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B.C.'s Wild Animal Rehabilitation Centre has busiest year yet

The BC SPCA Wild Animal Rehabilitation Centre treated over 3,000 orphaned, sick, or injured animals in 2021.

The B.C. SPCA Wild Animal Rehabilitation Centre had one of its busiest years yet treating orphaned, sick or injured animals in 2021.

The centre is a standard animal hospital on a 10-acre property in southern Vancouver Island that works in correlation with other rehabilitation centres in the province.

Last year, 3,128 patients were treated in the centre. Of the animals treated 67% were birds, 33% were mammals and fewer than 1% were reptiles.

The centre treats about 137 different species of birds, from hummingbirds to bald eagles, and small mammals including squirrels, otters, rabbits, raccoons and deer fawns.

“The idea is to have the animals come into our care in the hope that we can rehabilitate them so they can be released back into the wild,” Wild ARC manager Ginelle Smith said. “It doesn’t always go that way, sometimes they don’t make it, but that’s the intention. We don’t have a permit for captivity, and we’re not interested in that.”


The majority of patients the centre treats are birds.

“When the baby season hits, it gets real loud around here with constant tweet, tweet, tweet,” Smith said.

Since Smith started at the centre two years ago, admissions have continued to increase each year.

“Numbers increased between 100 to 200 within the last two years, it’s been the busiest it’s ever been. It’s a lot, and the animals that we get are high maintenance,” Smith said.

It takes multiple staff or volunteers to work with each of the animals, as a bald eagle can take up to three people to handle, Smith explained.


Due to safety concerns, staff only treat deer fawns. They rehabilitate them for a couple of months, teaching them how to live on their own and release them by October.

“I’d love nothing more than to have a team that could go out and does that, but we can only take in deer fawns when they are really young,” Smith said. “They can’t handle being in a captive environment, they are highly stressed animals, so we only get them when they are itty bitty babies.”

Right now, the centre is coming out of raptor season and treating many owls, hawks and eagles for injuries.

It’s difficult to pinpoint an average amount of time an animal would stay in the centre's care as each situation is different and treatment depends on the status of the animal, and the reason it came into the centre.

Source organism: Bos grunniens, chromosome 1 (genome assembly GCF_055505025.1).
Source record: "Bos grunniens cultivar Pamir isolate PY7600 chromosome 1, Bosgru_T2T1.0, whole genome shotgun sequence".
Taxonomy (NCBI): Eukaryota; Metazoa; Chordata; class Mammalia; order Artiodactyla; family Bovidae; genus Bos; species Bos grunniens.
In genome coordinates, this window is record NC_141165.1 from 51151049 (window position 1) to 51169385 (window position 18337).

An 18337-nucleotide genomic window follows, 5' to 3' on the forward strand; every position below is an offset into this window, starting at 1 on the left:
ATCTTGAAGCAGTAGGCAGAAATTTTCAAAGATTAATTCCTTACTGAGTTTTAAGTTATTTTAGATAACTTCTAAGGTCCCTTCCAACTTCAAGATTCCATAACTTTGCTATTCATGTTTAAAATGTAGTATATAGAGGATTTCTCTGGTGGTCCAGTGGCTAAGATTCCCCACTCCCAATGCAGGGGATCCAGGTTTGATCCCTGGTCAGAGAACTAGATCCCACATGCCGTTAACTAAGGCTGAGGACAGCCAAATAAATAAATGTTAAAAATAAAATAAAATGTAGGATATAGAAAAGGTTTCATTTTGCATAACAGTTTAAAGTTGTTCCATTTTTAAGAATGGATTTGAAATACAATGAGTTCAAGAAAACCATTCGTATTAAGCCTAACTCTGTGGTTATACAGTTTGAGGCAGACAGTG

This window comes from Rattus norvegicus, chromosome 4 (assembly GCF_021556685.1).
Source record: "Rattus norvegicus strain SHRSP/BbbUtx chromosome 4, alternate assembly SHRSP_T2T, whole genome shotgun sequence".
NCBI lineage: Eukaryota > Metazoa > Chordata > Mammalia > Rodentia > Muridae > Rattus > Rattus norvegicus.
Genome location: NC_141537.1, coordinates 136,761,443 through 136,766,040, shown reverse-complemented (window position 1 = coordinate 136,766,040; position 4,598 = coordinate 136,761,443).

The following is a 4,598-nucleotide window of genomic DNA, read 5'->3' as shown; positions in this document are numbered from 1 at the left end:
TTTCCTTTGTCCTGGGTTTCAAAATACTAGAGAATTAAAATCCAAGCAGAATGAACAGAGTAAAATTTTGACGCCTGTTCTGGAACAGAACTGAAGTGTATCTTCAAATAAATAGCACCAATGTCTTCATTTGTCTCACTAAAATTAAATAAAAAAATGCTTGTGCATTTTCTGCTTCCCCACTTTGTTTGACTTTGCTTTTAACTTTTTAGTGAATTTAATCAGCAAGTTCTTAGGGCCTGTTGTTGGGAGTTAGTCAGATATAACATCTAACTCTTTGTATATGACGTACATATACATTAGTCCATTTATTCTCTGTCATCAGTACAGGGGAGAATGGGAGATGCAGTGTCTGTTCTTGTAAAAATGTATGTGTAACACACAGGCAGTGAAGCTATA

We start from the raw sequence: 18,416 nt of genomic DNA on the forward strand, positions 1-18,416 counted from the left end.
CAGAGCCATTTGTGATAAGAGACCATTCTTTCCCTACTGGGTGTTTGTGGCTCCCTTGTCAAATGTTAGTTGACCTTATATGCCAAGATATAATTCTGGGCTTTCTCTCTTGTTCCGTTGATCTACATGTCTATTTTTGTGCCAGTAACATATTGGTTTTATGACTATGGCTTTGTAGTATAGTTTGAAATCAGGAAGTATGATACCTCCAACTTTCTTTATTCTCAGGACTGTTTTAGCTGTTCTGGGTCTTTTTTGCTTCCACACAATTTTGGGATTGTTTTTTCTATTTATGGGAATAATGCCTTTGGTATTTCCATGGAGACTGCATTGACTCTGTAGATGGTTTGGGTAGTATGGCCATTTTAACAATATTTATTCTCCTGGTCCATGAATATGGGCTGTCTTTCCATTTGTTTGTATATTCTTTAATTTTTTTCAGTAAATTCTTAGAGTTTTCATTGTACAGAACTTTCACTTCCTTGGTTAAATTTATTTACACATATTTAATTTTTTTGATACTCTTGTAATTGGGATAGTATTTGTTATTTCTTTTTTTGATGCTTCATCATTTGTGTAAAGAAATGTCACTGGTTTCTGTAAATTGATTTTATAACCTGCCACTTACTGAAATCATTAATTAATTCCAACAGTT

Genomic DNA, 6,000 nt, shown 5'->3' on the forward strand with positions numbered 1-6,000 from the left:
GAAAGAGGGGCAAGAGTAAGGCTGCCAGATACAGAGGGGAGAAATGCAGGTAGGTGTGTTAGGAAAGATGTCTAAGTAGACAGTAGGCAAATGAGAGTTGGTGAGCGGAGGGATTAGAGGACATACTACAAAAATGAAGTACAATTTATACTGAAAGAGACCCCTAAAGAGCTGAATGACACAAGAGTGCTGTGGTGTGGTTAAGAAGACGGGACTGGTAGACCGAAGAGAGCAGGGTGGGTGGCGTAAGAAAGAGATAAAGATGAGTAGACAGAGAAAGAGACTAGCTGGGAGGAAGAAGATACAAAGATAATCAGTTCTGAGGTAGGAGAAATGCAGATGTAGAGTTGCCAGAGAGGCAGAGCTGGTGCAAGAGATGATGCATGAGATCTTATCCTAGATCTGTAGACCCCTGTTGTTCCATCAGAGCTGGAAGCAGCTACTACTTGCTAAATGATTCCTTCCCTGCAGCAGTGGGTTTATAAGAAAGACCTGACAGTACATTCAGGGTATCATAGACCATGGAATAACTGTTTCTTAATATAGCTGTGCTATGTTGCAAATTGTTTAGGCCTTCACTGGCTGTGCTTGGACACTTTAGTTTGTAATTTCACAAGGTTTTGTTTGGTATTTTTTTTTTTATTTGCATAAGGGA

READ MORE: Hummingbird helpers in southern B.C. having tough week thanks to frigid weather

Animals are not typically kept over the winter. However, the team does what is best for the animal.

Occasionally, raccoons are kept for longer periods to get up to proper weight while they learn how to feed and hunt. Eagles can also be kept for longer durations so they can learn how to fly again.

“We try to release them in the fall as much as we can, but sometimes they have to be kept over the winter because of their status,” Smith said.

In her experience, the animals that have taken the longest to rehabilitate are otters. They can take nearly a year to treat before they can be released.

In 2021, nothing surprising came into the centre for treatment, but there was a unique case with a beaver.

“It had to have an eye amputated, but we were able to release her with one eye a few months ago,” Smith said. “We get beavers once in a while, but this was a touch and go case.”

Last year, a couple of great blue herons also came in for treatment.

“We love having them, we don’t get them very often,” Smith said. “That is an extremely high maintenance wild animal to care for. They really don’t like people, which is great because that’s what we want, but wow, they are aggressive.”

Currently, the centre is preparing for the spring and summer seasons of caring for animals by recruiting volunteers.

Due to the pandemic, the centre has had to decrease the number of volunteers who can help out in the facility with the increase of patients.

Last year, the centre had 216 volunteers who donated over 20,000 hours.

“Numbers were lower than usual, and it was very tough to deal with the admissions,” Smith said.

To contact a reporter for this story, email Emily Rogers or call 250-718-0428 or email the editor. You can also submit photos, videos or news tips to the newsroom and be entered to win a monthly prize draw.

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